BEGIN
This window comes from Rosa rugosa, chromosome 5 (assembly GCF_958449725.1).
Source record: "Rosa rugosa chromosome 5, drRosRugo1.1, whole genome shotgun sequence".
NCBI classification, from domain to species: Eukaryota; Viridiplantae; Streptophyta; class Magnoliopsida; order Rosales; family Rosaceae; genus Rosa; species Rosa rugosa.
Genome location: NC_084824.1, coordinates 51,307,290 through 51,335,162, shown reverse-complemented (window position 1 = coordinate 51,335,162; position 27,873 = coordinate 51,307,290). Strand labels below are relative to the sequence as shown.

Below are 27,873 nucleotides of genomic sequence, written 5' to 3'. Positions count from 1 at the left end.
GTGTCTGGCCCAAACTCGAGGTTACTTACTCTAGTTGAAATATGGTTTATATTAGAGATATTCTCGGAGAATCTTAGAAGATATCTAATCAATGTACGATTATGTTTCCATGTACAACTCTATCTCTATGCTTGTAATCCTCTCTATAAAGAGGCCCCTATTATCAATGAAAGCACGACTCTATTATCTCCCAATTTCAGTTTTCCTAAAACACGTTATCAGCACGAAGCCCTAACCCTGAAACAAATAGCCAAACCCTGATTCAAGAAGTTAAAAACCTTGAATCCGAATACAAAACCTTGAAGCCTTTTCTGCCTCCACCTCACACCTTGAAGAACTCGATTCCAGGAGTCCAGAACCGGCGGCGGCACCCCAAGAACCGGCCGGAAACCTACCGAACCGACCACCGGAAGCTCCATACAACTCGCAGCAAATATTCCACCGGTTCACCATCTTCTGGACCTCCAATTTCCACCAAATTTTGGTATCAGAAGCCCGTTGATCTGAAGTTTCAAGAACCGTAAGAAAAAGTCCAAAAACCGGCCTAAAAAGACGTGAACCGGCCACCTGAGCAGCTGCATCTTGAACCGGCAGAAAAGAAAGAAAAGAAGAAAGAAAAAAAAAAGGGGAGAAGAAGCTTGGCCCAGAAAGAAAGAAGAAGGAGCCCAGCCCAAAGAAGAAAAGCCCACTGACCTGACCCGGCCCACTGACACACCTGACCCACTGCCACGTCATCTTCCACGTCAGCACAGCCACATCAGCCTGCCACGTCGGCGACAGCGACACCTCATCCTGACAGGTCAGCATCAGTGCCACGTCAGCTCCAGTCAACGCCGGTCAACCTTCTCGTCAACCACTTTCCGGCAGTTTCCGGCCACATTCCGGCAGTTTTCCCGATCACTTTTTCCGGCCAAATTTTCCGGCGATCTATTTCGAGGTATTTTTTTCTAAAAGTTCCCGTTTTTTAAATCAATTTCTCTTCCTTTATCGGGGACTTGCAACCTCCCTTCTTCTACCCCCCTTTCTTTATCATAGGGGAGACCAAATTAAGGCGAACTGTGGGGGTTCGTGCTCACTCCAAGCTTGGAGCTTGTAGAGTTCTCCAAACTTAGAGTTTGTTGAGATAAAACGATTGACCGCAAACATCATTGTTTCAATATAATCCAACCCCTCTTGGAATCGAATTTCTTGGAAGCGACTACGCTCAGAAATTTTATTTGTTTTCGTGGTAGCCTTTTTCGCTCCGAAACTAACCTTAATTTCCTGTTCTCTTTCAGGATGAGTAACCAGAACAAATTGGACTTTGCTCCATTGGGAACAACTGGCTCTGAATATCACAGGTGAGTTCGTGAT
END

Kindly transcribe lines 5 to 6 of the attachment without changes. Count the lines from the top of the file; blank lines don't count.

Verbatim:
Below are 27,873 nucleotides of genomic sequence, written 5' to 3'. Positions count from 1 at the left end.
GTGTCTGGCCCAAACTCGAGGTTACTTACTCTAGTTGAAATATGGTTTATATTAGAGATATTCTCGGAGAATCTTAGAAGATATCTAATCAATGTACGATTATGTTTCCATGTACAACTCTATCTCTATGCTTGTAATCCTCTCTATAAAGAGGCCCCTATTATCAATGAAAGCACGACTCTATTATCTCCCAATTTCAGTTTTCCTAAAACACGTTATCAGCACGAAGCCCTAACCCTGAAACAAATAGCCAAACCCTGATTCAAGAAGTTAAAAACCTTGAATCCGAATACAAAACCTTGAAGCCTTTTCTGCCTCCACCTCACACCTTGAAGAACTCGATTCCAGGAGTCCAGAACCGGCGGCGGCACCCCAAGAACCGGCCGGAAACCTACCGAACCGACCACCGGAAGCTCCATACAACTCGCAGCAAATATTCCACCGGTTCACCATCTTCTGGACCTCCAATTTCCACCAAATTTTGGTATCAGAAGCCCGTTGATCTGAAGTTTCAAGAACCGTAAGAAAAAGTCCAAAAACCGGCCTAAAAAGACGTGAACCGGCCACCTGAGCAGCTGCATCTTGAACCGGCAGAAAAGAAAGAAAAGAAGAAAGAAAAAAAAAAGGGGAGAAGAAGCTTGGCCCAGAAAGAAAGAAGAAGGAGCCCAGCCCAAAGAAGAAAAGCCCACTGACCTGACCCGGCCCACTGACACACCTGACCCACTGCCACGTCATCTTCCACGTCAGCACAGCCACATCAGCCTGCCACGTCGGCGACAGCGACACCTCATCCTGACAGGTCAGCATCAGTGCCACGTCAGCTCCAGTCAACGCCGGTCAACCTTCTCGTCAACCACTTTCCGGCAGTTTCCGGCCACATTCCGGCAGTTTTCCCGATCACTTTTTCCGGCCAAATTTTCCGGCGATCTATTTCGAGGTATTTTTTTCTAAAAGTTCCCGTTTTTTAAATCAATTTCTCTTCCTTTATCGGGGACTTGCAACCTCCCTTCTTCTACCCCCCTTTCTTTATCATAGGGGAGACCAAATTAAGGCGAACTGTGGGGGTTCGTGCTCACTCCAAGCTTGGAGCTTGTAGAGTTCTCCAAACTTAGAGTTTGTTGAGATAAAACGATTGACCGCAAACATCATTGTTTCAATATAATCCAACCCCTCTTGGAATCGAATTTCTTGGAAGCGACTACGCTCAGAAATTTTATTTGTTTTCGTGGTAGCCTTTTTCGCTCCGAAACTAACCTTAATTTCCTGTTCTCTTTCAGGATGAGTAACCAGAACAAATTGGACTTTGCTCCATTGGGAACAACTGGCTCTGAATATCACAGGTGAGTTCGTGAT